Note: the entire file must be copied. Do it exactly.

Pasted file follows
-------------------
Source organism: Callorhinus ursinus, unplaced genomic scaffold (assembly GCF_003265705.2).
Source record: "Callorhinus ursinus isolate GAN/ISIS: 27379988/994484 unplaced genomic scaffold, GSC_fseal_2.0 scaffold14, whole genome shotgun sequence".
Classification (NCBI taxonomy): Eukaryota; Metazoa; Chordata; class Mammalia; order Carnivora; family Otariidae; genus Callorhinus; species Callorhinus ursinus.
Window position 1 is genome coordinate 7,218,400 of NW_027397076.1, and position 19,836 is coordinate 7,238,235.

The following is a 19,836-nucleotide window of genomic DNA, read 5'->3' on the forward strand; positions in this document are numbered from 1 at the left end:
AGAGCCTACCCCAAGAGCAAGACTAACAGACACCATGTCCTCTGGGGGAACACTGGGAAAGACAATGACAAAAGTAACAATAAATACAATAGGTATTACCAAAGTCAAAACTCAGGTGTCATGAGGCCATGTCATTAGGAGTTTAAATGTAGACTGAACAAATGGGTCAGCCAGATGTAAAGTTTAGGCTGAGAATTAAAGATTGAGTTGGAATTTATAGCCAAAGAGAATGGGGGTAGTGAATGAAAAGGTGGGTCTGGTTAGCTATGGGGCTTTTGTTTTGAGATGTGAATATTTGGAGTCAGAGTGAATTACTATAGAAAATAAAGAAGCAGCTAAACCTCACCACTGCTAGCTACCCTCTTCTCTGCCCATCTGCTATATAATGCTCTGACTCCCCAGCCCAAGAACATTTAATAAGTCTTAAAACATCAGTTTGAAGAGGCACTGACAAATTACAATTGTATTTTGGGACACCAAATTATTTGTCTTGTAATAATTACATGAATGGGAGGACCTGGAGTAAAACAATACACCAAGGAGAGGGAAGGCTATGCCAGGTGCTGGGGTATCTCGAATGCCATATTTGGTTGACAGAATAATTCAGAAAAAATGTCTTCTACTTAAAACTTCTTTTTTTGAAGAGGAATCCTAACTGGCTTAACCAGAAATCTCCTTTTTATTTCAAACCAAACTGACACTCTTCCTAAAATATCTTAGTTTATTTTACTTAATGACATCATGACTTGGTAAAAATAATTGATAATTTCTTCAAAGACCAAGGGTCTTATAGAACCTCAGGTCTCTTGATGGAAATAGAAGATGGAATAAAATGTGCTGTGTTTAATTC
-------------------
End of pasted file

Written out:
Source organism: Callorhinus ursinus, unplaced genomic scaffold (assembly GCF_003265705.2).
Source record: "Callorhinus ursinus isolate GAN/ISIS: 27379988/994484 unplaced genomic scaffold, GSC_fseal_2.0 scaffold14, whole genome shotgun sequence".
Classification (NCBI taxonomy): Eukaryota; Metazoa; Chordata; class Mammalia; order Carnivora; family Otariidae; genus Callorhinus; species Callorhinus ursinus.
Window position 1 is genome coordinate 7,218,400 of NW_027397076.1, and position 19,836 is coordinate 7,238,235.

The following is a 19,836-nucleotide window of genomic DNA, read 5'->3' on the forward strand; positions in this document are numbered from 1 at the left end:
AGAGCCTACCCCAAGAGCAAGACTAACAGACACCATGTCCTCTGGGGGAACACTGGGAAAGACAATGACAAAAGTAACAATAAATACAATAGGTATTACCAAAGTCAAAACTCAGGTGTCATGAGGCCATGTCATTAGGAGTTTAAATGTAGACTGAACAAATGGGTCAGCCAGATGTAAAGTTTAGGCTGAGAATTAAAGATTGAGTTGGAATTTATAGCCAAAGAGAATGGGGGTAGTGAATGAAAAGGTGGGTCTGGTTAGCTATGGGGCTTTTGTTTTGAGATGTGAATATTTGGAGTCAGAGTGAATTACTATAGAAAATAAAGAAGCAGCTAAACCTCACCACTGCTAGCTACCCTCTTCTCTGCCCATCTGCTATATAATGCTCTGACTCCCCAGCCCAAGAACATTTAATAAGTCTTAAAACATCAGTTTGAAGAGGCACTGACAAATTACAATTGTATTTTGGGACACCAAATTATTTGTCTTGTAATAATTACATGAATGGGAGGACCTGGAGTAAAACAATACACCAAGGAGAGGGAAGGCTATGCCAGGTGCTGGGGTATCTCGAATGCCATATTTGGTTGACAGAATAATTCAGAAAAAATGTCTTCTACTTAAAACTTCTTTTTTTGAAGAGGAATCCTAACTGGCTTAACCAGAAATCTCCTTTTTATTTCAAACCAAACTGACACTCTTCCTAAAATATCTTAGTTTATTTTACTTAATGACATCATGACTTGGTAAAAATAATTGATAATTTCTTCAAAGACCAAGGGTCTTATAGAACCTCAGGTCTCTTGATGGAAATAGAAGATGGAATAAAATGTGCTGTGTTTAATTC